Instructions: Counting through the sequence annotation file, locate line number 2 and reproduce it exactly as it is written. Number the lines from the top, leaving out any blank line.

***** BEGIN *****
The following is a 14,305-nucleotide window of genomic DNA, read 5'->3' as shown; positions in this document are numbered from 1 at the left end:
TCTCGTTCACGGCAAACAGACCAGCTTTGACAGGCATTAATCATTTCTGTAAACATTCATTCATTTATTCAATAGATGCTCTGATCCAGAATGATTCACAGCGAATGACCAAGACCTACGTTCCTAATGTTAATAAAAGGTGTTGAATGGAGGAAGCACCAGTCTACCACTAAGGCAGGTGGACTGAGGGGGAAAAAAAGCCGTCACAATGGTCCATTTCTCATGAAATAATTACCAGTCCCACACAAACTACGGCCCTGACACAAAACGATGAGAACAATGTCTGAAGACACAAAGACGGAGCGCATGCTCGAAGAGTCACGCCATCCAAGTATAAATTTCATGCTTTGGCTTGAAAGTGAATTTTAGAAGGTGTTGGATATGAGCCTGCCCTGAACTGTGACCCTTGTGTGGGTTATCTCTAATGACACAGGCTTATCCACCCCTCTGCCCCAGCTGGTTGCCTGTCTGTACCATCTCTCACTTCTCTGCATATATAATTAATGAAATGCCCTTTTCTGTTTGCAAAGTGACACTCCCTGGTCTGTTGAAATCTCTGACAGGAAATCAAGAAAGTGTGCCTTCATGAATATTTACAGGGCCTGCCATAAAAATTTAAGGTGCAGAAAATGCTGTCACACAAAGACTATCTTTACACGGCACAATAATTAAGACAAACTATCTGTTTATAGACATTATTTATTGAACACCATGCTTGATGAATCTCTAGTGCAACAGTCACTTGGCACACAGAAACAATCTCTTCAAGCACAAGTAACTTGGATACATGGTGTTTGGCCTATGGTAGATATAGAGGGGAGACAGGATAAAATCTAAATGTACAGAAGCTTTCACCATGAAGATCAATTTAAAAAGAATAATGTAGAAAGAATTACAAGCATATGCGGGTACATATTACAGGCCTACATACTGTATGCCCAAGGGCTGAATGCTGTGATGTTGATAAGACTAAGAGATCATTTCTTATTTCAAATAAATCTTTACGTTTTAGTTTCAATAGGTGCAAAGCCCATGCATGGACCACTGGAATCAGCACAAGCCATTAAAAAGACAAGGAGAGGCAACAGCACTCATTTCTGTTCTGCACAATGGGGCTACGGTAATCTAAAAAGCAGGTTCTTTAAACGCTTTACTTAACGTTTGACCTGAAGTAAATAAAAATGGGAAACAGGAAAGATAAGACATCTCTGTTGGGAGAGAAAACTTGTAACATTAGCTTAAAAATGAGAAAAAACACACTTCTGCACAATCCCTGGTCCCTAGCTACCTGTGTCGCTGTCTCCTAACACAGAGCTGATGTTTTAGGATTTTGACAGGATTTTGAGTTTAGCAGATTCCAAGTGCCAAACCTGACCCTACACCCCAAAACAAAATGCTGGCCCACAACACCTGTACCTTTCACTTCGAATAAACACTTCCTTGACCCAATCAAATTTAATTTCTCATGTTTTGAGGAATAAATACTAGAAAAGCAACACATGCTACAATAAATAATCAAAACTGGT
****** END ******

TCTCGTTCACGGCAAACAGACCAGCTTTGACAGGCATTAATCATTTCTGTAAACATTCATTCATTTATTCAATAGATGCTCTGATCCAGAATGATTCACAGCGAATGACCAAGACCTACGTTCCTAATGTTAATAAAAGGTGTTGAATGGAGGAAGCACCAGTCTACCACTAAGGCAGGTGGACTGAGGGGGAAAAAAAGCCGTCACAATGGTCCATTTCTCATGAAATAATTACCAGTCCCACACAAACTACGGCCCTGACACAAAACGATGAGAACAATGTCTGAAGACACAAAGACGGAGCGCATGCTCGAAGAGTCACGCCATCCAAGTATAAATTTCATGCTTTGGCTTGAAAGTGAATTTTAGAAGGTGTTGGATATGAGCCTGCCCTGAACTGTGACCCTTGTGTGGGTTATCTCTAATGACACAGGCTTATCCACCCCTCTGCCCCAGCTGGTTGCCTGTCTGTACCATCTCTCACTTCTCTGCATATATAATTAATGAAATGCCCTTTTCTGTTTGCAAAGTGACACTCCCTGGTCTGTTGAAATCTCTGACAGGAAATCAAGAAAGTGTGCCTTCATGAATATTTACAGGGCCTGCCATAAAAATTTAAGGTGCAGAAAATGCTGTCACACAAAGACTATCTTTACACGGCACAATAATTAAGACAAACTATCTGTTTATAGACATTATTTATTGAACACCATGCTTGATGAATCTCTAGTGCAACAGTCACTTGGCACACAGAAACAATCTCTTCAAGCACAAGTAACTTGGATACATGGTGTTTGGCCTATGGTAGATATAGAGGGGAGACAGGATAAAATCTAAATGTACAGAAGCTTTCACCATGAAGATCAATTTAAAAAGAATAATGTAGAAAGAATTACAAGCATATGCGGGTACATATTACAGGCCTACATACTGTATGCCCAAGGGCTGAATGCTGTGATGTTGATAAGACTAAGAGATCATTTCTTATTTCAAATAAATCTTTACGTTTTAGTTTCAATAGGTGCAAAGCCCATGCATGGACCACTGGAATCAGCACAAGCCATTAAAAAGACAAGGAGAGGCAACAGCACTCATTTCTGTTCTGCACAATGGGGCTACGGTAATCTAAAAAGCAGGTTCTTTAAACGCTTTACTTAACGTTTGACCTGAAGTAAATAAAAATGGGAAACAGGAAAGATAAGACATCTCTGTTGGGAGAGAAAACTTGTAACATTAGCTTAAAAATGAGAAAAAACACACTTCTGCACAATCCCTGGTCCCTAGCTACCTGTGTCGCTGTCTCCTAACACAGAGCTGATGTTTTAGGATTTTGACAGGATTTTGAGTTTAGCAGATTCCAAGTGCCAAACCTGACCCTACACCCCAAAACAAAATGCTGGCCCACAACACCTGTACCTTTCACTTCGAATAAACACTTCCTTGACCCAATCAAATTTAATTTCTCATGTTTTGAGGAATAAATACTAGAAAAGCAACACATGCTACAATAAATAATCAAAACTGGT